The world was so traumatised by the horrors of what happened in Germany in the years 1939 to 1945 that no one ever believed it could possibly happen again. But look at the events of the past 12 months: all across Europe we see the rise of far-right parties who have anti-Semitism at their core. The phrase “never again” rings hollow. The lethal obsession with Jews changes its form every generation but the essential irrational hatred is still there. An understandable response would be despair. That is unacceptable. The beast needs to be confronted by all decent people year in and year out, decade in and decade out. History has shown anti- Semitism will never be defeated but it must always be challenged and contained.
We are here to recognise the United Nations International Holocaust Remembrance Day, a day which brings the international community together to remember the millions of victims of the Holocaust.
This memorial day was established by the UN General Assembly in 2005 and it is the tenth year of commemorations in New Zealand.
Many of us have just come from the Holocaust Memorial at the Jewish cemetery in Makara which is, quite rightly, the centre of the annual commemorations.
Today we pause to reflect on the magnitude and horrors of the Holocaust, a genocide which was central to Nazi Germany’s attempt to dominate Europe and the world.
This year marks the 70th anniversary of two of the Nuremberg trials – an attempt to hold some of those responsibilities for the atrocities of the Holocaust accountable for their actions.
The Doctors Trial took place between 1946 and 1947. Twenty-three people were accused of crimes against humanity, including conducting medical experiments on prisoners of war and participating in mass murder.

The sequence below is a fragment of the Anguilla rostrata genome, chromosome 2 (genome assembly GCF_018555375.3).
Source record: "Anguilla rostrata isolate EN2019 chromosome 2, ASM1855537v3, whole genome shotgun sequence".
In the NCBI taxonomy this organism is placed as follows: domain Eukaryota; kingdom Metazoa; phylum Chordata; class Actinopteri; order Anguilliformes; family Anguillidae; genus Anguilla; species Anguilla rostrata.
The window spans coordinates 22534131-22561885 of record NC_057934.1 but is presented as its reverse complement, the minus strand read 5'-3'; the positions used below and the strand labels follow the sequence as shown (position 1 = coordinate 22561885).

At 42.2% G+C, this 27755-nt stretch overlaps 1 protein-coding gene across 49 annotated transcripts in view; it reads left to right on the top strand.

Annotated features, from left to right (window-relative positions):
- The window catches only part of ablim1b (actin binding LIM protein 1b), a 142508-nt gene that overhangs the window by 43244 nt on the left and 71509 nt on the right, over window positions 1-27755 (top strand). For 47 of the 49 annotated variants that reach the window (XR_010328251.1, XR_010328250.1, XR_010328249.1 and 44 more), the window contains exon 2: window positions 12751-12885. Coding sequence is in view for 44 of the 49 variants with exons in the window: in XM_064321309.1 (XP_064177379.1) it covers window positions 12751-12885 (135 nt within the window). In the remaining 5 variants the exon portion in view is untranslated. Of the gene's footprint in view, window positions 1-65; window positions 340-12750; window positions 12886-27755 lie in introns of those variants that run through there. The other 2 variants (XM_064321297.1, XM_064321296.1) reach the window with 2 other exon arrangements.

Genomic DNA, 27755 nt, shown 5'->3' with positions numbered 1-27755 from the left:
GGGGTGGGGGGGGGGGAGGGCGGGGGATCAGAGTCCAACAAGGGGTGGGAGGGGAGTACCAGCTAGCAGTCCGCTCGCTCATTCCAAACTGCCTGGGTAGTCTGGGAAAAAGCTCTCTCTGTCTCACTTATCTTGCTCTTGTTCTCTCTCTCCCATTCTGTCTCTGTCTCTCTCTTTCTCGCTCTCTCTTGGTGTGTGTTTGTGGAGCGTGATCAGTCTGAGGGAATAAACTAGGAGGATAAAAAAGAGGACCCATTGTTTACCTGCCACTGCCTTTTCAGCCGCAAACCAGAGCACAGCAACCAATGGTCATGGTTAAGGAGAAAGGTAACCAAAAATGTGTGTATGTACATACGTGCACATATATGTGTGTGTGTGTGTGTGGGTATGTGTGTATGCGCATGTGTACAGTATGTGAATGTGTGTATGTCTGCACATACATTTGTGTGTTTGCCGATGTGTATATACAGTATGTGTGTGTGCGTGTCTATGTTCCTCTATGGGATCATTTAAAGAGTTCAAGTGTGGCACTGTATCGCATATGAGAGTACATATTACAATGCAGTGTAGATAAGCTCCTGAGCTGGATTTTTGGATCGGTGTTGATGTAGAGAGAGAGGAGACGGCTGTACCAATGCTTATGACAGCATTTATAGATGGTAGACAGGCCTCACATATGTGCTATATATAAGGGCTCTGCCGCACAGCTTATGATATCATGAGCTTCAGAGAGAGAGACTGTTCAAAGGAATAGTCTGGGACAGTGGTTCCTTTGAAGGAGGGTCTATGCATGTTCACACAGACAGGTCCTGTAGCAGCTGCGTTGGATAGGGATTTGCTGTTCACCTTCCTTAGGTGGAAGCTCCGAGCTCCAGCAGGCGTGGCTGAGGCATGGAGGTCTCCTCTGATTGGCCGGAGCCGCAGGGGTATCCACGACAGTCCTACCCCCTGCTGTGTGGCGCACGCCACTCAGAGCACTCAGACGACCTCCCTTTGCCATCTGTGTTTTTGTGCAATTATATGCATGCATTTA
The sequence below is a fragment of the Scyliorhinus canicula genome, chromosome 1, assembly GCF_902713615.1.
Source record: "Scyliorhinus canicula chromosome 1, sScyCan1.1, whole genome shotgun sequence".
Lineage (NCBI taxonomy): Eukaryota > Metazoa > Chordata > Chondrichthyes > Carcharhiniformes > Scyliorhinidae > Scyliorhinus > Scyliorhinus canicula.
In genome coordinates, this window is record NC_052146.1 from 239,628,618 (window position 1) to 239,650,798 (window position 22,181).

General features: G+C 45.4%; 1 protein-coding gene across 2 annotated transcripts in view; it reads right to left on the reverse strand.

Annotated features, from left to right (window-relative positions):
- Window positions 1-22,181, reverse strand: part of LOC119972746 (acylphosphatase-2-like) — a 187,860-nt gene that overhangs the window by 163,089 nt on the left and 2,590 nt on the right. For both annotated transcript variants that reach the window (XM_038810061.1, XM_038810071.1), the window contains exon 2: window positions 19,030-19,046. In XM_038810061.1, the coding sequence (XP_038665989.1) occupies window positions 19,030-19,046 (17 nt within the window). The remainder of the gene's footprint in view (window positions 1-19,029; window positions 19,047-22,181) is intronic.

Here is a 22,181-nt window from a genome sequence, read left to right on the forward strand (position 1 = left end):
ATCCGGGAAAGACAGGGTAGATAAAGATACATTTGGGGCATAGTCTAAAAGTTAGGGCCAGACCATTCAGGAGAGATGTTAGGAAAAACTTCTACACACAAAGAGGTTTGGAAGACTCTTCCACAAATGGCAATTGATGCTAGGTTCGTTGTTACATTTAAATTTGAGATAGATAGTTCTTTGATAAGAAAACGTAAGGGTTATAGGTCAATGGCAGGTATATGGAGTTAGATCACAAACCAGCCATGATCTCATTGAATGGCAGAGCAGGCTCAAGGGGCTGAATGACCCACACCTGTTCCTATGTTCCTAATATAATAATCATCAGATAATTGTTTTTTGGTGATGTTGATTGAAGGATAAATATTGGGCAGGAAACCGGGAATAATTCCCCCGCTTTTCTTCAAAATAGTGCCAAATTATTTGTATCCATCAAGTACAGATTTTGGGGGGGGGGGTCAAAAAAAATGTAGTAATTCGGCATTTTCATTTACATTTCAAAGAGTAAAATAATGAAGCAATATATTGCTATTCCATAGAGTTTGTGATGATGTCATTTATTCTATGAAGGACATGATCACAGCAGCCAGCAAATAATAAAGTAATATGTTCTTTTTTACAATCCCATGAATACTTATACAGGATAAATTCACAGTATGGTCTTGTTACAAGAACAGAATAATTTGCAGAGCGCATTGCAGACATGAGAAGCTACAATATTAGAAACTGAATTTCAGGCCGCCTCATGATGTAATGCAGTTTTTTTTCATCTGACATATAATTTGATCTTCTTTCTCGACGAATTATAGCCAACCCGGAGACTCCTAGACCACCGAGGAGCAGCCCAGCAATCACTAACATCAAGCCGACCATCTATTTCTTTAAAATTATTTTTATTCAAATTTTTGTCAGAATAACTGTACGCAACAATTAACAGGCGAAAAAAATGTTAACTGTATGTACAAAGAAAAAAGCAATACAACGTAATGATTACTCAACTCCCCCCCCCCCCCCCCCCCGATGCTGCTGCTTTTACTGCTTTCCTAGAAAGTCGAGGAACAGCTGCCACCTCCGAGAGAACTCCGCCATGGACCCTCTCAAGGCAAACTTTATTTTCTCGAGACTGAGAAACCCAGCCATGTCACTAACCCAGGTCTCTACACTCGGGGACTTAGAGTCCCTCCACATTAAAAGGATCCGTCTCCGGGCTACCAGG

Sixteen judges and lawyers were tried as part of the Judges or Justice Trial in 1947 for implementing laws which furthered the Nazi ‘racial purity’ plan.
Some of the accused were acquitted and those convicted received a range of sentences from varying terms of imprisonment to death.
As well as holding people to account, proceedings at Nuremberg led to a number of UN declarations and conventions, including the Universal Declaration of Human Rights, and were an important step towards a permanent international court.
As is often repeated, we must never forget the horrors of the past. That is why today’s commemorations are so vital. But we must also look to the future and hope that in confronting these events we will not be doomed to repeat ourselves.
Racial and religious hatred still exist. Anti-Semitism is not restricted to the pages of history. We must be vigilant against such hatreds. We are lucky to live in a culturally diverse country and I think most people recognise we are richer for that diversity. Attacks on any one minority group, whether ethnic or religious, can lead to attacks on other groups as well as breed dangerous division.
There are many good people and organisations that are aware of the dangers that the history of the Holocaust warn us about:
The Holocaust Centre of New Zealand, now ten years old, does great work educating people about what happened during that time and how we must keep away from letting it happen again.
The Human Rights Commission works at a national level to raise awareness of what can go wrong and how to keep New Zealand a safe place.
Programmes teaching school children how to combat bullying and speak out against discrimination and hate speech are a vital way of setting the right standards from an early age.
I am based in the Hutt Valley and I see a lot of good work taking place in that community. The Hutt Multicultural Council and the Upper Hutt Multicultural Council work to spread knowledge of minority groups, and bring people together to understand each other’s backgrounds and attitudes.
Observing United Nations International Holocaust Remembrance Day reminds us what human weakness and hatred can lead to, but also how we must do everything we can to avoid the same disasters in the future. In the words of Simon Weisenthal:
“The history of man is the history of crimes, and history can repeat. So information is a defence. Through this we can build, we must build, a defence against repetition.”